Robert Temple - Author of The Sphinx Mystery
Moritz Mond (1811-1891) and his wife Henrietta Levinsohn
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Robert Mond (left) 1880s.
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The bookplate of my cousin

Sir Robert Mond
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Moritz Mond of Kassel in Germany, the younger brother of my great-great-grandfather Adam Mond, with his wife Henrietta Levinsohn. Adam and Moritz had different mothers, but the same father. Adam Mond (born March 18, 1807, at Kassel, of whom no photo survives) was the elder son of Meyer Mond by his second wife, whose name is not preserved. His step-mother Zerlina Weinberg was decades younger than his father, who died in 1820 when Adam was only 13, and she naturally favoured her own son, shown here, over Adam. Adam was thus an orphan who seems to have been farmed out to live with the Levinsohn family, whose daughter later married his younger half-brother (seen in the photo), and he seems to have lived with them for the rest of his teens. He rebelled against the Jewish tradition by falling in love with a Christian girl, Catherine Emmert (see her photo as an old woman). He and Catherine married, against the opposition of both of their families, and left the Old World behind to move to America, where they could start a new life together free of religious intolerance. Since Adam was considered ‘dead’ by his family for marrying a Christian, he dropped the surname of Mond and adopted instead the maiden name of Mrs. Levinsohn, which was Müller, which he Americanised to Miller. (It is thought that Adam’s own mother had been of this same Müller family, perhaps the older sister of Eva Levinsohn, and that that was the real reason for Meyer Mond later marrying their daughter, who would have been his rich cousin and a good match.) Eva Levinsohn’s daughter Frederika Levinsohn also married and moved to America, though her married name and later fate are unknown. She probably encouraged Adam to do the same. Perhaps she too married a Christian and had to get away. Adam ‘Miller’ abandoned the Jewish faith altogether, and his children were brought up in America as Christian Protestants. They moved first to New York, where their eldest child was my great-grandfather, Joseph W. Miller, born September 12, 1835, at New York. By the time the second child was born, the family had moved to Cincinnati, Ohio, where it was necessary to disguise any Jewish antecedents, owing to the intense anti-Semitism in that city, which had the highest proportion of German immigrants of any American metropolis.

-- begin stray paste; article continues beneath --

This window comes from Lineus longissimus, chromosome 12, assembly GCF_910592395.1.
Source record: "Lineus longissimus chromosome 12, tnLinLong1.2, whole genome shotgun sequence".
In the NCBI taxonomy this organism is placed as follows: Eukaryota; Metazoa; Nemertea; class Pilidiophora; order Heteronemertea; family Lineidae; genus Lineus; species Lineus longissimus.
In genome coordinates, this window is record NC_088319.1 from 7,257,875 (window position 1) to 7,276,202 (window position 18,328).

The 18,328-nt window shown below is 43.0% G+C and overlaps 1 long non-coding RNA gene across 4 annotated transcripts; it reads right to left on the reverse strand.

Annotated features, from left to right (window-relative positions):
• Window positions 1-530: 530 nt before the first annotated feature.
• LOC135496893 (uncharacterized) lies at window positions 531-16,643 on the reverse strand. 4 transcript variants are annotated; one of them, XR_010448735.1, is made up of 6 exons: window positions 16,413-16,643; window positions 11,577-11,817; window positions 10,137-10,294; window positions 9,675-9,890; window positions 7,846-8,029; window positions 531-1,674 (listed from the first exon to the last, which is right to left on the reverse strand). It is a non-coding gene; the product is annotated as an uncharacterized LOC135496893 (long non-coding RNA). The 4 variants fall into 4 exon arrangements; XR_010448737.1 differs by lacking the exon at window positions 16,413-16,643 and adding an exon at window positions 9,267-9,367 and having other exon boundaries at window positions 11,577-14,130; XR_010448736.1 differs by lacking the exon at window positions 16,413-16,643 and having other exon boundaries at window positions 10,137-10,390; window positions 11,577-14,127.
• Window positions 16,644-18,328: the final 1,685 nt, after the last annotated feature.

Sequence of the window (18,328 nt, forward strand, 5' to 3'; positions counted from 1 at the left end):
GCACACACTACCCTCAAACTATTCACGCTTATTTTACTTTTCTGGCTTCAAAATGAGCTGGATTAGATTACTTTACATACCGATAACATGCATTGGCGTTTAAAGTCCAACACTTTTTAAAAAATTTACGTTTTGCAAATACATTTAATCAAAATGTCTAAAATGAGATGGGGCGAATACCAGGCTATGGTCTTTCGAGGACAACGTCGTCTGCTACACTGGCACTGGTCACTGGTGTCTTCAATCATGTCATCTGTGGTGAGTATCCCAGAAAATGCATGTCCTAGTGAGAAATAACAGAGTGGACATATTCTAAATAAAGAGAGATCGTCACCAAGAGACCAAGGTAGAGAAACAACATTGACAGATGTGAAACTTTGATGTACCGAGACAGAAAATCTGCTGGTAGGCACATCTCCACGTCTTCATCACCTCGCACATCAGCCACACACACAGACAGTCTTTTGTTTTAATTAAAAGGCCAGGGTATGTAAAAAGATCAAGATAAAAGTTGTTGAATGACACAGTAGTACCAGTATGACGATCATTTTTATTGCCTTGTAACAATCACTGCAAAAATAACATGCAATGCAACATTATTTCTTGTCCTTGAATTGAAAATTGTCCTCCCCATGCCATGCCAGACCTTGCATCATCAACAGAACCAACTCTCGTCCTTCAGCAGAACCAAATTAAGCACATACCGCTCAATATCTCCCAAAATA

A family group photo of my Mond cousins (right), taken in the 1880s in England. The young man at the left is the single blood relation with whom I have the most in common, Robert Mond, my second cousin twice removed (i.e., my grandmother’s second cousin). He was later knighted as Sir Robert Mond, LLD, FRS, FBA, Commander of the Legion of Honour, etc. He had little interest in the family business, which he left to his younger brother, sitting beside him with his arms folded. Having inherited a fortune, Robert Mond set about making good use of it. He became an Egyptologist, and he financed and led several archaeological expeditions to Egypt. He became the chief patron of Sir Flinders Petrie, who is my own favourite Egyptologist. I had no idea until after I had already abridged Sir James Frazer’s The Golden Bough myself as The Illustrated Golden Bough, that Robert Mond was also Frazer’s patron, and kept him going financially during the years when he was writing The Golden Bough. Robert Mond was also the founder and first President of the Society for the History of Alchemy and Chemistry, and he founded and funded its now-famous scholarly journal, Ambix, to which he wrote the first contribution in Volume One, Number One, in May, 1937. Robert lived in Berkeley Square in London, though I do not know in which house. He married twice, but no Monds are descended from him, as he had daughters but no son. None of the cousins whom I know has ever been able to give me any idea of what happened to all his books and papers. He died in Paris on October 22, 1938. The National Portrait Gallery in London has a bronze statuette of Robert. All I have of his is a single book from his personal library, with his grand armorial bookplate in the front, but no signature. Well, that’s not strictly true. I do have one other thing of his: our common interests.

The old house in Kassel, Germany
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The old house in Kassel, Germany, which belonged to the Levinsohn family, and where my great-great-grandfather Adam Mond is believed to have lived after the death of his father, when he was orphaned at age 13 and left with only a step-mother who preferred her own son. He later changed his surname to that of Mrs. Levinsohn, which was Müller, and which he Americanised to Miller when he emigrated to the United States. His own mother is thought to have been a Müller, and to have been the sister of Mrs. Levinsohn.

 



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